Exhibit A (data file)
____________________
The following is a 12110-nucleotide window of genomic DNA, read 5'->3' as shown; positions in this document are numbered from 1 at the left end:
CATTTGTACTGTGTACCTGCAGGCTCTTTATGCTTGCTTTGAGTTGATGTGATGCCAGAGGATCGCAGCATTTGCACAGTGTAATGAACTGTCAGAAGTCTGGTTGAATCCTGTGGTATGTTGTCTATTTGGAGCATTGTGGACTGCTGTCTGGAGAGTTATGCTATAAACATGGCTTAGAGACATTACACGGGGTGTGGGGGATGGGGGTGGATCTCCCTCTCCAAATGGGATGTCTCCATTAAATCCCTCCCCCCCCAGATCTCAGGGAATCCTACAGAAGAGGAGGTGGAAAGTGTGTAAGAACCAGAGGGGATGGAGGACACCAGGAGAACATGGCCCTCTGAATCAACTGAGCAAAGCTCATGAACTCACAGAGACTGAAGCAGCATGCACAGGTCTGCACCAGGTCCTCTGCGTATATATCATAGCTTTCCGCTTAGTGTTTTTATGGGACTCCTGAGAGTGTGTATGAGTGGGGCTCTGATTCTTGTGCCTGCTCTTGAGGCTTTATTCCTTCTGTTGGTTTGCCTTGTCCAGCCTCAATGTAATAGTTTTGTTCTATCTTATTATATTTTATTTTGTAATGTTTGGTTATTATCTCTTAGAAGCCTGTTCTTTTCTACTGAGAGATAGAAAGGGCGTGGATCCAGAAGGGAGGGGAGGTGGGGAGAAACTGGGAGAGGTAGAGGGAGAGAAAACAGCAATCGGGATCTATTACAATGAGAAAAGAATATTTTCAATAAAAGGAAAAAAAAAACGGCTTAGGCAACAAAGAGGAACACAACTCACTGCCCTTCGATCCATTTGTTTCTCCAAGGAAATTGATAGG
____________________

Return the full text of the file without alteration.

The following is a 12110-nucleotide window of genomic DNA, read 5'->3' as shown; positions in this document are numbered from 1 at the left end:
CATTTGTACTGTGTACCTGCAGGCTCTTTATGCTTGCTTTGAGTTGATGTGATGCCAGAGGATCGCAGCATTTGCACAGTGTAATGAACTGTCAGAAGTCTGGTTGAATCCTGTGGTATGTTGTCTATTTGGAGCATTGTGGACTGCTGTCTGGAGAGTTATGCTATAAACATGGCTTAGAGACATTACACGGGGTGTGGGGGATGGGGGTGGATCTCCCTCTCCAAATGGGATGTCTCCATTAAATCCCTCCCCCCCCAGATCTCAGGGAATCCTACAGAAGAGGAGGTGGAAAGTGTGTAAGAACCAGAGGGGATGGAGGACACCAGGAGAACATGGCCCTCTGAATCAACTGAGCAAAGCTCATGAACTCACAGAGACTGAAGCAGCATGCACAGGTCTGCACCAGGTCCTCTGCGTATATATCATAGCTTTCCGCTTAGTGTTTTTATGGGACTCCTGAGAGTGTGTATGAGTGGGGCTCTGATTCTTGTGCCTGCTCTTGAGGCTTTATTCCTTCTGTTGGTTTGCCTTGTCCAGCCTCAATGTAATAGTTTTGTTCTATCTTATTATATTTTATTTTGTAATGTTTGGTTATTATCTCTTAGAAGCCTGTTCTTTTCTACTGAGAGATAGAAAGGGCGTGGATCCAGAAGGGAGGGGAGGTGGGGAGAAACTGGGAGAGGTAGAGGGAGAGAAAACAGCAATCGGGATCTATTACAATGAGAAAAGAATATTTTCAATAAAAGGAAAAAAAAAACGGCTTAGGCAACAAAGAGGAACACAACTCACTGCCCTTCGATCCATTTGTTTCTCCAAGGAAATTGATAGG